In relation to this week’s Tip of the Week, I stand accused and admit my guilt. Because I repeated the “crime” a number of times, unfortunately, I qualify as an authority. By sharing my words, I hope I can save you the same heartache and frustration I endured. Rather than have you repeat the mistakes I made, heed my message so every time you pick up your camera, you walk away with great images.
I can unfortunately recall going through entire sessions where a given camera setting was not where it should have been to get the best possible image. By the time I noticed it, the session was over. I’ve since learned to Know My Viewfinder. As a result, I take notice of those little numbers, letters, and read outs found within. I scan the ISO, shutter speed, aperture and exposure compensation settings and if any of them aren’t appropriate for what I’m about to photograph, I make the necessary changes.
Most cameras show the aperture / shutter speed / ISO / metering mode / exposure compensation / focus point. To activate the read out, simply press the shutter half way. A quick glance provides all the necessary feedback to make sure your settings are appropriate for the situation.
Scenario 1: the subject contains a lot of white. You take a test shot and notice flashing blinkies so you dial in minus compensation. The needed amount to get the histogram to look right winds up to be minus a full stop. Your shoot lasts for an hour. Upon completion you put all your equipment away feeling great about what you photographed. A few days later you see a black bear in your backyard and grab the camera. Without hesitation, you fire off 60+ shots but when you review them, all get deleted in that they are significantly underexposed. The Moral: the minus 1 stop compensation you dialed in a few days ago went unnoticed even though it was displayed in the viewfinder. Always take an extra second to scan the read out in the viewfinder.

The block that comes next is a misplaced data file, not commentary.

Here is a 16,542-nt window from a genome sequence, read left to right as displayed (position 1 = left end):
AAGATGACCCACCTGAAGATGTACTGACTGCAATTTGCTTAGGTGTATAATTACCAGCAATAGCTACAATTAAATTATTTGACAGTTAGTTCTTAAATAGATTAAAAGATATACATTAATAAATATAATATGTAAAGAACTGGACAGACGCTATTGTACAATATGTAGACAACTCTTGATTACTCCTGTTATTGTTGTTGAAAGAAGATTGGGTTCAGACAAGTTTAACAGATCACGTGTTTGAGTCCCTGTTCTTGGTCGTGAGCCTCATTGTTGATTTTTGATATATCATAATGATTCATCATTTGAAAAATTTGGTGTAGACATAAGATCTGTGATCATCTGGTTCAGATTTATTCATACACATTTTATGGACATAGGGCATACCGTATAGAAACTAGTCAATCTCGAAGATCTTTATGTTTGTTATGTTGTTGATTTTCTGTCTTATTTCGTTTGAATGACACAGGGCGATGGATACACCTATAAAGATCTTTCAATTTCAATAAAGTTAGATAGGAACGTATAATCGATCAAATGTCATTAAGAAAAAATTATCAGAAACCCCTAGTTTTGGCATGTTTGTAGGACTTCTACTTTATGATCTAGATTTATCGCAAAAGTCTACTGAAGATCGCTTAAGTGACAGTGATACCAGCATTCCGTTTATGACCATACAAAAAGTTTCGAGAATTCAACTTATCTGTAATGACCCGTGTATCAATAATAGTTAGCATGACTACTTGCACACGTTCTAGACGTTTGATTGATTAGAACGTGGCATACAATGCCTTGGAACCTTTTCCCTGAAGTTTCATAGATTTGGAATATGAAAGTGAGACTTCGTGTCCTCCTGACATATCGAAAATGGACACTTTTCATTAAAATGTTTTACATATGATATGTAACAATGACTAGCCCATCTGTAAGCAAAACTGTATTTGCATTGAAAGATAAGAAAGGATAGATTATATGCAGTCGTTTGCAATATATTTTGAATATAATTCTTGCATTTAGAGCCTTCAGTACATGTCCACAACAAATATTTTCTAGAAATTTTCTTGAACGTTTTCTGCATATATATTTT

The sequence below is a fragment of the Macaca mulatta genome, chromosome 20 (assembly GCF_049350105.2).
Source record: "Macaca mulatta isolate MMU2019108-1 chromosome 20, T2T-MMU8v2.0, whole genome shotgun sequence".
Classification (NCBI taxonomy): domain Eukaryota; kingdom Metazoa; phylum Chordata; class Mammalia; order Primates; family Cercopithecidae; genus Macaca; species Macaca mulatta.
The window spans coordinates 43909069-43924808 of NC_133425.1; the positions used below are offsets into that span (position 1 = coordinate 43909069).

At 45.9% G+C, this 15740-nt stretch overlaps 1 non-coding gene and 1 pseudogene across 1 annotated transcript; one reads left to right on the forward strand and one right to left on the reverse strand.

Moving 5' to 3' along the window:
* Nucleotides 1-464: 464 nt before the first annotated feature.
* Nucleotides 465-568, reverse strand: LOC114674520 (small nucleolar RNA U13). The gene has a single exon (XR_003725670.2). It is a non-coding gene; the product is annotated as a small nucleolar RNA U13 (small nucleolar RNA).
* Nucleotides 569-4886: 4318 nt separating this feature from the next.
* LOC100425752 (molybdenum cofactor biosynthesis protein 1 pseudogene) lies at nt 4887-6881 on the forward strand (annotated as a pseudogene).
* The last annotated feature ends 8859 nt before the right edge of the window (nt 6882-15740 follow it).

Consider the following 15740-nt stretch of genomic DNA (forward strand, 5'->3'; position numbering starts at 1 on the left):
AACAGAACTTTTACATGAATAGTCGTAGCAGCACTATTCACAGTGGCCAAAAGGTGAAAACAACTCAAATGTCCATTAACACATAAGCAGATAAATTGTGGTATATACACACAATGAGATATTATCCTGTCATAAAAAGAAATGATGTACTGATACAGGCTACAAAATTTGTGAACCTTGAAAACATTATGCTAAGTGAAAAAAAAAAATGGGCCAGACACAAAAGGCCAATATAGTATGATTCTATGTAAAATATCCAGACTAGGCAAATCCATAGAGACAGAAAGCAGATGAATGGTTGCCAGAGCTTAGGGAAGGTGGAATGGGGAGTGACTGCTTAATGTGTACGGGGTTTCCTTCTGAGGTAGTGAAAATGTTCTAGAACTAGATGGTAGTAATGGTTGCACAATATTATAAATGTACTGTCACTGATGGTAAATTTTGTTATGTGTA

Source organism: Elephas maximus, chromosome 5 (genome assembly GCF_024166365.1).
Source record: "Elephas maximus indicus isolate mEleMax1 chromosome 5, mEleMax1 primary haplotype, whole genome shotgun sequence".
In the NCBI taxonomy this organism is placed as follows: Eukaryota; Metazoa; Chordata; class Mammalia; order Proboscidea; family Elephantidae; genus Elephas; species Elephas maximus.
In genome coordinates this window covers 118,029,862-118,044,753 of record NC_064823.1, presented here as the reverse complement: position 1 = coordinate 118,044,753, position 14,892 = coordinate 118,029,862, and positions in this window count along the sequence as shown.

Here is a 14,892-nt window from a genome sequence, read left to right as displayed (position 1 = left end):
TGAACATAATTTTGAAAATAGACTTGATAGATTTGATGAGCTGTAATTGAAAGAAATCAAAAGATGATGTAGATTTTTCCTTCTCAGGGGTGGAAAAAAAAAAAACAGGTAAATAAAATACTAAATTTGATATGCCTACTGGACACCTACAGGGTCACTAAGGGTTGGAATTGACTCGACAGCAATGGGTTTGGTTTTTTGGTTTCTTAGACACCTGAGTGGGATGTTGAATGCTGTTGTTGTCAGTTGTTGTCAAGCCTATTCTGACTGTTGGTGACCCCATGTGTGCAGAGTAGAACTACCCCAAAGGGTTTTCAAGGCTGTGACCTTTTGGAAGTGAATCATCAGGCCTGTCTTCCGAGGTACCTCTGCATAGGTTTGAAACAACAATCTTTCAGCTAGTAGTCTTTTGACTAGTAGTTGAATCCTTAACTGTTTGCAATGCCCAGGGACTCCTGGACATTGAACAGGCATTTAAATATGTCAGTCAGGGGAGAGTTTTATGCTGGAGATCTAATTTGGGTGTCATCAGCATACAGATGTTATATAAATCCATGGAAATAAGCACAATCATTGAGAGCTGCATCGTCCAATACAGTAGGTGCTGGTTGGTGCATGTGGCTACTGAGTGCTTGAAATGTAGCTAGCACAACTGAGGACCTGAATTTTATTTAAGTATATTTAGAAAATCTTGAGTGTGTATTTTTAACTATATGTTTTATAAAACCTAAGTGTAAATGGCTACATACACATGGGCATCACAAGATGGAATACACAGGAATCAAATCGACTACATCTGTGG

Scenario 2: the subject you want to photograph moves fast. But you recently photographed landscapes and needed a lot of depth of field. Additionally, you set the ISO to 100 to get a noise free file. This presented no problem in that the camera was on a tripod and the slow shutter speed didn’t matter. A few days lapse and the fast subject is now in front of your lens. Excitedly, you pick up the camera, switch it to motor drive and fire off 60+ shots. Disappointedly, you delete them all upon seeing the subject is blurry. The Moral: the settings you dialed in for the scenics that forced a slow shutter speed went unnoticed even though they were displayed in the viewfinder. Always take an extra second to scan the read out in the viewfinder.
Scenario 3: you just finished attending a class and learned all about the rule of thirds. The instructor showed you lots of examples that illustrate how it is better to not center the main subject. He or she then had you play around with the focus point in the viewfinder to show you how to move it around. When you put the camera down, the focus point that was left active was in the upper right third of the viewfinder. Your next shoot finds you photographing subjects that all appear on the left side of the frame. You fire off your 60+ shots and wind up deleting all in that the background is tack sharp but all the subjects are out of focus. The Moral: the camera did exactly what it was supposed to do – focus on the background which was in the upper right – the exact area where you last left the active focus point – bummer. The active focus point went unnoticed even though it was displayed in the viewfinder. Always take an extra second to scan the read out in the viewfinder.